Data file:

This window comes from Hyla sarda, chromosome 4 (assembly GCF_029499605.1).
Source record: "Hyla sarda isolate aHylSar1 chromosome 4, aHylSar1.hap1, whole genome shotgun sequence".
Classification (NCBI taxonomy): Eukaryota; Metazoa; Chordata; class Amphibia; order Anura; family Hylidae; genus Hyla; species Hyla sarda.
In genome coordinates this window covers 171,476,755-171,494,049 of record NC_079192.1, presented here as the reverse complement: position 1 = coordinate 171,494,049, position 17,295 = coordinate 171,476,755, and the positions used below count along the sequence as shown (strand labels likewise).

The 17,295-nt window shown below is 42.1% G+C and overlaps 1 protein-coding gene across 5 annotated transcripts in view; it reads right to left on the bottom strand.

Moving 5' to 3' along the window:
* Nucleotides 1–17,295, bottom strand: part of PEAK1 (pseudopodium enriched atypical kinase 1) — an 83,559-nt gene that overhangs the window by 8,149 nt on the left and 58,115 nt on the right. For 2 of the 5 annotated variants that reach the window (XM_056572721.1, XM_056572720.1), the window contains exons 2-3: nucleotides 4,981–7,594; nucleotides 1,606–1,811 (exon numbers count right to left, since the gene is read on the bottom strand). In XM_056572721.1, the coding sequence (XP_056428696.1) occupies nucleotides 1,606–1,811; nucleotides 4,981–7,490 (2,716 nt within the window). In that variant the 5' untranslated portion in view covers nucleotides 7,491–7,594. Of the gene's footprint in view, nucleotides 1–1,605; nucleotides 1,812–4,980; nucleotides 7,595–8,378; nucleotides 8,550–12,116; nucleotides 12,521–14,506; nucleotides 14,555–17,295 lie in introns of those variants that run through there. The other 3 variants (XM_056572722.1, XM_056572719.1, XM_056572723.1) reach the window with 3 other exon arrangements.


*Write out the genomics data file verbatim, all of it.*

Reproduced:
This window comes from Hyla sarda, chromosome 4 (assembly GCF_029499605.1).
Source record: "Hyla sarda isolate aHylSar1 chromosome 4, aHylSar1.hap1, whole genome shotgun sequence".
Classification (NCBI taxonomy): Eukaryota; Metazoa; Chordata; class Amphibia; order Anura; family Hylidae; genus Hyla; species Hyla sarda.
In genome coordinates this window covers 171,476,755-171,494,049 of record NC_079192.1, presented here as the reverse complement: position 1 = coordinate 171,494,049, position 17,295 = coordinate 171,476,755, and the positions used below count along the sequence as shown (strand labels likewise).

The 17,295-nt window shown below is 42.1% G+C and overlaps 1 protein-coding gene across 5 annotated transcripts in view; it reads right to left on the bottom strand.

Moving 5' to 3' along the window:
* Nucleotides 1–17,295, bottom strand: part of PEAK1 (pseudopodium enriched atypical kinase 1) — an 83,559-nt gene that overhangs the window by 8,149 nt on the left and 58,115 nt on the right. For 2 of the 5 annotated variants that reach the window (XM_056572721.1, XM_056572720.1), the window contains exons 2-3: nucleotides 4,981–7,594; nucleotides 1,606–1,811 (exon numbers count right to left, since the gene is read on the bottom strand). In XM_056572721.1, the coding sequence (XP_056428696.1) occupies nucleotides 1,606–1,811; nucleotides 4,981–7,490 (2,716 nt within the window). In that variant the 5' untranslated portion in view covers nucleotides 7,491–7,594. Of the gene's footprint in view, nucleotides 1–1,605; nucleotides 1,812–4,980; nucleotides 7,595–8,378; nucleotides 8,550–12,116; nucleotides 12,521–14,506; nucleotides 14,555–17,295 lie in introns of those variants that run through there. The other 3 variants (XM_056572722.1, XM_056572719.1, XM_056572723.1) reach the window with 3 other exon arrangements.